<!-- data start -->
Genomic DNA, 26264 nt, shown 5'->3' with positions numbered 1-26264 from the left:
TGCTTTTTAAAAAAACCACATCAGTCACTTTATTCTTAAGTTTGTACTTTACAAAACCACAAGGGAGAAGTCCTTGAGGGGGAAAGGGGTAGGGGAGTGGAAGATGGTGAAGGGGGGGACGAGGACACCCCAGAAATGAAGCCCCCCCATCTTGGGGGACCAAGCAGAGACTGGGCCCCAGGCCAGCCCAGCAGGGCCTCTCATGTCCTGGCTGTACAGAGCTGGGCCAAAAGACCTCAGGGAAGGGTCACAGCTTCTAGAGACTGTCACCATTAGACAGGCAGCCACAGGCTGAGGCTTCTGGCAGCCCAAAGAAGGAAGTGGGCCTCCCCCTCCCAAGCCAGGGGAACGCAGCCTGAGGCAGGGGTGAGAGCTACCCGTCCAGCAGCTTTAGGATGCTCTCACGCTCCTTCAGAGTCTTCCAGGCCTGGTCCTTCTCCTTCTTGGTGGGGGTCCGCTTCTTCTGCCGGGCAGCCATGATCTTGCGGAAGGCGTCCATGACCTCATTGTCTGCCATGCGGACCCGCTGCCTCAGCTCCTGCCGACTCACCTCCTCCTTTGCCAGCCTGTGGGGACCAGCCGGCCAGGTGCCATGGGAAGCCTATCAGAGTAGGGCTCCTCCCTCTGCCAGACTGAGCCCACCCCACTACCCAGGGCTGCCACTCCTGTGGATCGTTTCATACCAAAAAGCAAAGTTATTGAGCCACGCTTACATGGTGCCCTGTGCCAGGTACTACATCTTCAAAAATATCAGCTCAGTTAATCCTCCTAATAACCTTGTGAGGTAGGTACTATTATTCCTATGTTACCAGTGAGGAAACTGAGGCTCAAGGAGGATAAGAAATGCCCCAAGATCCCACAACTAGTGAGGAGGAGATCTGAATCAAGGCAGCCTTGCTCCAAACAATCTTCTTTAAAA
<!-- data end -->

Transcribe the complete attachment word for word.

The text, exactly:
Genomic DNA, 26264 nt, shown 5'->3' with positions numbered 1-26264 from the left:
TGCTTTTTAAAAAAACCACATCAGTCACTTTATTCTTAAGTTTGTACTTTACAAAACCACAAGGGAGAAGTCCTTGAGGGGGAAAGGGGTAGGGGAGTGGAAGATGGTGAAGGGGGGGACGAGGACACCCCAGAAATGAAGCCCCCCCATCTTGGGGGACCAAGCAGAGACTGGGCCCCAGGCCAGCCCAGCAGGGCCTCTCATGTCCTGGCTGTACAGAGCTGGGCCAAAAGACCTCAGGGAAGGGTCACAGCTTCTAGAGACTGTCACCATTAGACAGGCAGCCACAGGCTGAGGCTTCTGGCAGCCCAAAGAAGGAAGTGGGCCTCCCCCTCCCAAGCCAGGGGAACGCAGCCTGAGGCAGGGGTGAGAGCTACCCGTCCAGCAGCTTTAGGATGCTCTCACGCTCCTTCAGAGTCTTCCAGGCCTGGTCCTTCTCCTTCTTGGTGGGGGTCCGCTTCTTCTGCCGGGCAGCCATGATCTTGCGGAAGGCGTCCATGACCTCATTGTCTGCCATGCGGACCCGCTGCCTCAGCTCCTGCCGACTCACCTCCTCCTTTGCCAGCCTGTGGGGACCAGCCGGCCAGGTGCCATGGGAAGCCTATCAGAGTAGGGCTCCTCCCTCTGCCAGACTGAGCCCACCCCACTACCCAGGGCTGCCACTCCTGTGGATCGTTTCATACCAAAAAGCAAAGTTATTGAGCCACGCTTACATGGTGCCCTGTGCCAGGTACTACATCTTCAAAAATATCAGCTCAGTTAATCCTCCTAATAACCTTGTGAGGTAGGTACTATTATTCCTATGTTACCAGTGAGGAAACTGAGGCTCAAGGAGGATAAGAAATGCCCCAAGATCCCACAACTAGTGAGGAGGAGATCTGAATCAAGGCAGCCTTGCTCCAAACAATCTTCTTTAAAA